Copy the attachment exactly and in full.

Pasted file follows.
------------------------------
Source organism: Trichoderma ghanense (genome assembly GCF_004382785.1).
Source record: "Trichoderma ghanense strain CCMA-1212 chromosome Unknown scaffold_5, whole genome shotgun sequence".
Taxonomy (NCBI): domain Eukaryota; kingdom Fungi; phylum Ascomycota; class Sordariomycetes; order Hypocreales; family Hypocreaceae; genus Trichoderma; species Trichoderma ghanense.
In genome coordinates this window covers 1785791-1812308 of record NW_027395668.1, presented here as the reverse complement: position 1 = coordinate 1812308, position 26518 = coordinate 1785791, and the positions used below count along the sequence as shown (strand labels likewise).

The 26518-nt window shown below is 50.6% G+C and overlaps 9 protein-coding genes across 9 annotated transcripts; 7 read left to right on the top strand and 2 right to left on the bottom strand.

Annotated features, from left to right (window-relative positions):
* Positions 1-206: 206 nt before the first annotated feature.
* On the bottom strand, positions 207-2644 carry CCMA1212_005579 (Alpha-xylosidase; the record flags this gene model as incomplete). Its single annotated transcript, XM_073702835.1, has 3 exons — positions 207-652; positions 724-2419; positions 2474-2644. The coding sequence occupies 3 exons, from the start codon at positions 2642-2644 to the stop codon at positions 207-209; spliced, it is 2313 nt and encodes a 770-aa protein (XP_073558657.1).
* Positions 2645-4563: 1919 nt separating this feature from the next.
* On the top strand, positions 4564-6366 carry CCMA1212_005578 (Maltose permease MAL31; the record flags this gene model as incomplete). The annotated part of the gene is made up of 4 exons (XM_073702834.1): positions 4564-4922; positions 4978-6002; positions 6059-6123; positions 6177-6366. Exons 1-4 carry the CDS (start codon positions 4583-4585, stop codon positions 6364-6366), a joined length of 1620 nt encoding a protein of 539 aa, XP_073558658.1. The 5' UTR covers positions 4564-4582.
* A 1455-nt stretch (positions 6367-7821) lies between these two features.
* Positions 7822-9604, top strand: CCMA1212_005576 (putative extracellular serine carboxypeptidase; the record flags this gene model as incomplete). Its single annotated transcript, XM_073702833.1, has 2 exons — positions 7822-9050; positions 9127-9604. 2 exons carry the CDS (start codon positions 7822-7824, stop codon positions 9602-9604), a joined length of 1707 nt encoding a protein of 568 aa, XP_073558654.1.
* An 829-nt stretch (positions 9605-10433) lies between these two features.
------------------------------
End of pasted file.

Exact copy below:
Source organism: Trichoderma ghanense (genome assembly GCF_004382785.1).
Source record: "Trichoderma ghanense strain CCMA-1212 chromosome Unknown scaffold_5, whole genome shotgun sequence".
Taxonomy (NCBI): domain Eukaryota; kingdom Fungi; phylum Ascomycota; class Sordariomycetes; order Hypocreales; family Hypocreaceae; genus Trichoderma; species Trichoderma ghanense.
In genome coordinates this window covers 1785791-1812308 of record NW_027395668.1, presented here as the reverse complement: position 1 = coordinate 1812308, position 26518 = coordinate 1785791, and the positions used below count along the sequence as shown (strand labels likewise).

The 26518-nt window shown below is 50.6% G+C and overlaps 9 protein-coding genes across 9 annotated transcripts; 7 read left to right on the top strand and 2 right to left on the bottom strand.

Annotated features, from left to right (window-relative positions):
* Positions 1-206: 206 nt before the first annotated feature.
* On the bottom strand, positions 207-2644 carry CCMA1212_005579 (Alpha-xylosidase; the record flags this gene model as incomplete). Its single annotated transcript, XM_073702835.1, has 3 exons — positions 207-652; positions 724-2419; positions 2474-2644. The coding sequence occupies 3 exons, from the start codon at positions 2642-2644 to the stop codon at positions 207-209; spliced, it is 2313 nt and encodes a 770-aa protein (XP_073558657.1).
* Positions 2645-4563: 1919 nt separating this feature from the next.
* On the top strand, positions 4564-6366 carry CCMA1212_005578 (Maltose permease MAL31; the record flags this gene model as incomplete). The annotated part of the gene is made up of 4 exons (XM_073702834.1): positions 4564-4922; positions 4978-6002; positions 6059-6123; positions 6177-6366. Exons 1-4 carry the CDS (start codon positions 4583-4585, stop codon positions 6364-6366), a joined length of 1620 nt encoding a protein of 539 aa, XP_073558658.1. The 5' UTR covers positions 4564-4582.
* A 1455-nt stretch (positions 6367-7821) lies between these two features.
* Positions 7822-9604, top strand: CCMA1212_005576 (putative extracellular serine carboxypeptidase; the record flags this gene model as incomplete). Its single annotated transcript, XM_073702833.1, has 2 exons — positions 7822-9050; positions 9127-9604. 2 exons carry the CDS (start codon positions 7822-7824, stop codon positions 9602-9604), a joined length of 1707 nt encoding a protein of 568 aa, XP_073558654.1.
* An 829-nt stretch (positions 9605-10433) lies between these two features.